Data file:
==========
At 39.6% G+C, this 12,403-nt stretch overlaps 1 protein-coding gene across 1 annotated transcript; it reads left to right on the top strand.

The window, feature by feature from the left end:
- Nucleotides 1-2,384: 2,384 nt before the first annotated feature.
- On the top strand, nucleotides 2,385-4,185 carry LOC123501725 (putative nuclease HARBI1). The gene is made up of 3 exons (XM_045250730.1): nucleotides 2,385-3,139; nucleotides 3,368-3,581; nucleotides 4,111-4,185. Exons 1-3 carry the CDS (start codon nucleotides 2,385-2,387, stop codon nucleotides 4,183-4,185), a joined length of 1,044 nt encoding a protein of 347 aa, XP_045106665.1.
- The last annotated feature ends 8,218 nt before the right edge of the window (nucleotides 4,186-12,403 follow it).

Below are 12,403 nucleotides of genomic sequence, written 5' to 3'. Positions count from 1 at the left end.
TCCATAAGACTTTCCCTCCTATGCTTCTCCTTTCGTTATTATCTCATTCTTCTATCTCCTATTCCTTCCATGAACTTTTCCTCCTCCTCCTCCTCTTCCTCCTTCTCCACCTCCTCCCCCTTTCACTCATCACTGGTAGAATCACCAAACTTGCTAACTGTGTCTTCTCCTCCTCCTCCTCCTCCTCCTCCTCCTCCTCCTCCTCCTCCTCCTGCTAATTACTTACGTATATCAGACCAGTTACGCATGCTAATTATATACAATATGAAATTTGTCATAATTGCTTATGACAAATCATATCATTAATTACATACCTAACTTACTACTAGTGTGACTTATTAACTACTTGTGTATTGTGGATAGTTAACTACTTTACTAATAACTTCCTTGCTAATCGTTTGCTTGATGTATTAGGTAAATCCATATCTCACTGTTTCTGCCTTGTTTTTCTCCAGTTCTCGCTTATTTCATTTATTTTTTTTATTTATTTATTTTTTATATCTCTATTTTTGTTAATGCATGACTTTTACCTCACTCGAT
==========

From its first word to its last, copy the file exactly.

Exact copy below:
At 39.6% G+C, this 12,403-nt stretch overlaps 1 protein-coding gene across 1 annotated transcript; it reads left to right on the top strand.

The window, feature by feature from the left end:
- Nucleotides 1-2,384: 2,384 nt before the first annotated feature.
- On the top strand, nucleotides 2,385-4,185 carry LOC123501725 (putative nuclease HARBI1). The gene is made up of 3 exons (XM_045250730.1): nucleotides 2,385-3,139; nucleotides 3,368-3,581; nucleotides 4,111-4,185. Exons 1-3 carry the CDS (start codon nucleotides 2,385-2,387, stop codon nucleotides 4,183-4,185), a joined length of 1,044 nt encoding a protein of 347 aa, XP_045106665.1.
- The last annotated feature ends 8,218 nt before the right edge of the window (nucleotides 4,186-12,403 follow it).

Below are 12,403 nucleotides of genomic sequence, written 5' to 3'. Positions count from 1 at the left end.
TCCATAAGACTTTCCCTCCTATGCTTCTCCTTTCGTTATTATCTCATTCTTCTATCTCCTATTCCTTCCATGAACTTTTCCTCCTCCTCCTCCTCTTCCTCCTTCTCCACCTCCTCCCCCTTTCACTCATCACTGGTAGAATCACCAAACTTGCTAACTGTGTCTTCTCCTCCTCCTCCTCCTCCTCCTCCTCCTCCTCCTCCTCCTCCTCCTGCTAATTACTTACGTATATCAGACCAGTTACGCATGCTAATTATATACAATATGAAATTTGTCATAATTGCTTATGACAAATCATATCATTAATTACATACCTAACTTACTACTAGTGTGACTTATTAACTACTTGTGTATTGTGGATAGTTAACTACTTTACTAATAACTTCCTTGCTAATCGTTTGCTTGATGTATTAGGTAAATCCATATCTCACTGTTTCTGCCTTGTTTTTCTCCAGTTCTCGCTTATTTCATTTATTTTTTTTATTTATTTATTTTTTATATCTCTATTTTTGTTAATGCATGACTTTTACCTCACTCGAT